, , ,

I’ve been reading ‘The Secret Garden’ with my eight year old daughter of late. It’s one hundred years old this year and remains one of my favourite books. Amid the rambling roses and intoxicating lilies a troubled girl finds hope, her wheelchair-bound cousin learns to walk, and his father finds relief from the grief of widowhood. Above all it illustrates how working and playing outdoors can heal and restore. That bit is not so secret.

I’ve lost count of how many studies show that the outdoors remains the healthiest environment for children and adults. Gardening with children is one of the easiest ways to reap the benefits nature offers. Children with access to green outdoor spaces play more creatively and are better behaved. Gardening is a stress buster and children who garden eat more healthily, evidenced by the way the school strawberry patch and cut and come again salads are attacked by hungry little hands on a regular basis.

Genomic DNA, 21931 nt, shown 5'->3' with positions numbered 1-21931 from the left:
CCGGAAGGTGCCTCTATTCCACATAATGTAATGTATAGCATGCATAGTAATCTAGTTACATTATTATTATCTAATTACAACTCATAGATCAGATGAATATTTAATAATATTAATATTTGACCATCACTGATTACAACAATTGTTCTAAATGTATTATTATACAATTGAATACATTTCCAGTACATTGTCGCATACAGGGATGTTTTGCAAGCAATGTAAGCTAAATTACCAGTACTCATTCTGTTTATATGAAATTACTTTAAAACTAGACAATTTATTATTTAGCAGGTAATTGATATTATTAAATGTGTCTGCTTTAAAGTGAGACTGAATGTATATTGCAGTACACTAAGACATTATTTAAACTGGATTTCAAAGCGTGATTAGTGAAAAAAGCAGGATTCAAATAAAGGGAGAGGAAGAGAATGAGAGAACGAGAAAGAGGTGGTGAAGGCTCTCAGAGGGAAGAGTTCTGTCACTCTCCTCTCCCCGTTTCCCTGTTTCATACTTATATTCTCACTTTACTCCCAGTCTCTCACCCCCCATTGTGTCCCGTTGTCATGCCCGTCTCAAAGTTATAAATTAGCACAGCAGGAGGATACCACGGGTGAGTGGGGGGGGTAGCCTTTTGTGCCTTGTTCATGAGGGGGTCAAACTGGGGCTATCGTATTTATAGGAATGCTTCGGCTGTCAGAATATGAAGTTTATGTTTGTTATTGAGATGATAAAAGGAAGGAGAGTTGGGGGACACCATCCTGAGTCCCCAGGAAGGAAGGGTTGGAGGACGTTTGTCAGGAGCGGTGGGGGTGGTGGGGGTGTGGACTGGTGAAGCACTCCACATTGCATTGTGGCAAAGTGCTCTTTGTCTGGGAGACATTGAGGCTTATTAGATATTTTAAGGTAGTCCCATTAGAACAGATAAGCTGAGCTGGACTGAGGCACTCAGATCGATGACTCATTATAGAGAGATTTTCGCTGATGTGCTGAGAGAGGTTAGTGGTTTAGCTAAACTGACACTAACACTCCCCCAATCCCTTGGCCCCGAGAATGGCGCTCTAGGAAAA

What is less documented is how caring for a garden can nourish the soul too. Gardening can be meditative and renewing for the spirit. For example, gardening with ex-servicemen has been a tremendous success as have projects like my own with sufferers of post-natal depression. And whilst much of my work with children in the garden is one of frantic activity and wild enthusiasm ,for children too, quiet time in the garden can be an antidote to all the noise and business of modern-day living.  

The garden offers a way for children and adults to recreate a connection with nature, which is essential to health. That connection to nature seems to be the magic potion which gardening offers.